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Gap Balks at $115M in Rent Payments as Q1 Cash Dries Up

Facing as much as a 55 percent plunge in Q1 cash and cash equivalents, Gap is putting off $115 million in rent payments, the company warned Thursday.

In a regulatory filing Thursday with the Securities and Exchange Commission, Gap warned that with the coronavirus pandemic keeping stores closed, it might not have sufficient reserves to fund future operations. That’s why it’s suspending payments to landlords starting this month for leases across North America.

Gap is in negotiations with landlords either to defer or abate the rent owed during the store closure period, modify lease terms–including rent–going forward when stores reopen, or in some instances ending the leases and permanently closing some of its brick-and-mortar locations.

“Although we believe that strong legal grounds exist to support our claim that under common law we are not obligated to pay rent for the stores that have been closed because of the governmental and public health authority orders, mandates, guidelines and recommendations,” Gap said in its SEC filing, “there can be no assurance that such arguments will succeed and any dispute under these leases may result in litigation with the respective landlord, and any such dispute could be costly and have an uncertain outcome.”

The store closures are giving Gap another headache to worry about: liquidity.

The San Francisco-based apparel giant said it needs to seek “additional sources of liquidity within the next 12 months as existing cash and cash expected to be generated from operations may not be sufficient to fund our operations.” Some of those options include new debt financing or another short-term credit facility, further deferring capital expenditures and reducing headcount. Gap could also reduce operating expenses, order less merchandise and extend terms for payment of good and services.

“If our business does not generate sufficient cash flows from operating activities, and sufficient funds are not otherwise available to us from borrowings under our credit facility or other sources, we may not be able to cover our expenses, grow our business, respond to competitive challenges or fund our other liquidity and capital needs,” Gap said, adding that the full extent of the pandemic’s impact depends on future developments that are still uncertain and unpredictable.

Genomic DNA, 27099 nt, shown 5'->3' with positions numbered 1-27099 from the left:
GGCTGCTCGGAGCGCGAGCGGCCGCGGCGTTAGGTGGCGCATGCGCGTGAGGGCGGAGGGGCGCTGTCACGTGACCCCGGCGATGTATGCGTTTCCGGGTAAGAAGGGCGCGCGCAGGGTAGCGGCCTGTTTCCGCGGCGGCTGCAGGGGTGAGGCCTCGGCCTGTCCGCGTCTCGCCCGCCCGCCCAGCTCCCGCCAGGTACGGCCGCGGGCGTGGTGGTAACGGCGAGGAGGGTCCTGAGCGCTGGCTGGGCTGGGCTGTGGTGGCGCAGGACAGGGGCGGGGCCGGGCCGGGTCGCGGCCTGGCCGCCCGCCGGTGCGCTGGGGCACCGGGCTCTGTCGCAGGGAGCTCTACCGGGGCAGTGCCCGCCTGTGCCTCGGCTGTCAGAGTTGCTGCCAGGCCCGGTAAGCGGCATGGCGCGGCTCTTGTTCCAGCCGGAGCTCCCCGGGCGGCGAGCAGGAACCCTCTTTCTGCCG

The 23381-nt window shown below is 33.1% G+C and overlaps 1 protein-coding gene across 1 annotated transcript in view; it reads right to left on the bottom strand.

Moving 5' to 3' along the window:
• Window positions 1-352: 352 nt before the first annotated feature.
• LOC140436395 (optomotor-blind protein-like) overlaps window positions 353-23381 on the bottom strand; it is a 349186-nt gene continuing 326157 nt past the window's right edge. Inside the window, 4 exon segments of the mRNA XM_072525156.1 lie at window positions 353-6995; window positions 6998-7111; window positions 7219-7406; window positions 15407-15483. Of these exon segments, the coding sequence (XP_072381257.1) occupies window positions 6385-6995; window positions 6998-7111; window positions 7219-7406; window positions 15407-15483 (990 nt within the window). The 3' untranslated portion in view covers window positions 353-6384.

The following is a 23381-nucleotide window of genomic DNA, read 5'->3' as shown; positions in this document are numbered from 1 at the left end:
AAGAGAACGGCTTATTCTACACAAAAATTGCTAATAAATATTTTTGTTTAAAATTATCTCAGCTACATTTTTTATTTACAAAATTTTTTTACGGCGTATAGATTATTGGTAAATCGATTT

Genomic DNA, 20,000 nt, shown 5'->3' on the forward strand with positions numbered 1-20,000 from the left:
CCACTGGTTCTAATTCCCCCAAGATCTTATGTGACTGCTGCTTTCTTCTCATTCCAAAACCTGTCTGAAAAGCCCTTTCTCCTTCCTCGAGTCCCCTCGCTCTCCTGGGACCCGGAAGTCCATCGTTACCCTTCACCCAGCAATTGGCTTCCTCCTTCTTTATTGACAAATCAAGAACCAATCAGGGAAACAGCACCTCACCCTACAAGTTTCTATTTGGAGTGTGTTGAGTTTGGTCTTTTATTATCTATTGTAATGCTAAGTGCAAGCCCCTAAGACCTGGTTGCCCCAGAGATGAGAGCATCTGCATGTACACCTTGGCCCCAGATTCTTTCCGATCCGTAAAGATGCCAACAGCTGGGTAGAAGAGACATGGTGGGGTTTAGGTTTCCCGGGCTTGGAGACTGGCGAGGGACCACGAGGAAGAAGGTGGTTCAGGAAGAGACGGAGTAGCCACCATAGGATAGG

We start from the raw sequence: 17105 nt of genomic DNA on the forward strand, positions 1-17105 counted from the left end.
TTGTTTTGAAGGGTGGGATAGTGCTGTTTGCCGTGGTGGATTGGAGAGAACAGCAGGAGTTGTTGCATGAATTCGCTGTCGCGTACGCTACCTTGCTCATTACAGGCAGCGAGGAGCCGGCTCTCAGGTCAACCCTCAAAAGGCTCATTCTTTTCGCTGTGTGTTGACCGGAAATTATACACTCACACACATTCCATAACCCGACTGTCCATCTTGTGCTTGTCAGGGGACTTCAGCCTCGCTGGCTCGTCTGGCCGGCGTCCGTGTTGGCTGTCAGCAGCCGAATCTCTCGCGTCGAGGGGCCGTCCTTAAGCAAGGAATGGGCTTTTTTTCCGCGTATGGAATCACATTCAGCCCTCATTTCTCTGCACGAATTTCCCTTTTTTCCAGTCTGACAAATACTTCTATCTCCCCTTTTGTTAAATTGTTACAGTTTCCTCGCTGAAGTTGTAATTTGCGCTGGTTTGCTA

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At the start of fiscal 2020 on Feb. 1, Gap’s cash and cash equivalents, and short-term investments, totaled $1.7 billion, which it expects to slide to between $750 million and $850 million at the end of the first quarter, ending May 2. That equates to a decline of 50 percent to 55 percent from the start of the new fiscal year.

While the first quarter typically represents its lowest quarterly revenue, most of the cash has been used to fund operations. The closure of stores, a major revenue driver, have been a major factor is Gap’s wavering cash position.

Plus, there’s little clarity around when non-essential stores can safely reopen. While some states have talked about beginning to reopen locations, experts are broadly concerned about the possibility of second-wave infections. And recent studies indicate that consumers also might want to see certain efforts to ensure their safety while shopping in the physical stores.

“Any significant reduction in consumer visits to, or spending at, our and our franchisees’ stores, caused by COVID-19, and any decreased spending at stores or online caused by decreased consumer confidence and spending following the pandemic, would result in a loss of sales and profits and other material adverse effects,” the company said.

Other risks Gap raised include those that impact its supply chain, such as disruption to factory partners, in its distribution centers, logistics operations or elsewhere with service providers, or at Gap due to worker shortages.

“We may also see disruptions or delays in shipments and negative impacts to pricing of certain components of our products,” the company said.

The company has already drawn down its entire $500 million availability from its revolving credit facility, reduced planned capital expenditures by $300 million for fiscal 2020 and suspended stock repurchases and its regular quarterly cash dividend for the remainder of the year. Most store associates have been furloughed, although Gap is still paying health care benefits until stores can reopen. It’s also reduced pay for the retailer’s leadership team on a temporary basis.

Gap isn’t the only retailer that has put rent payments on hold. Most are looking at their expense structures, including J.C. Penney and Macy’s, which have both extended the time frame for paying vendors. And following draw downs on credit lines, other retailers are also exploring options to raise cash both to fund operations and help with paying down borrowings from their revolvers. Some, such as PVH, are also looking at private placements overseas.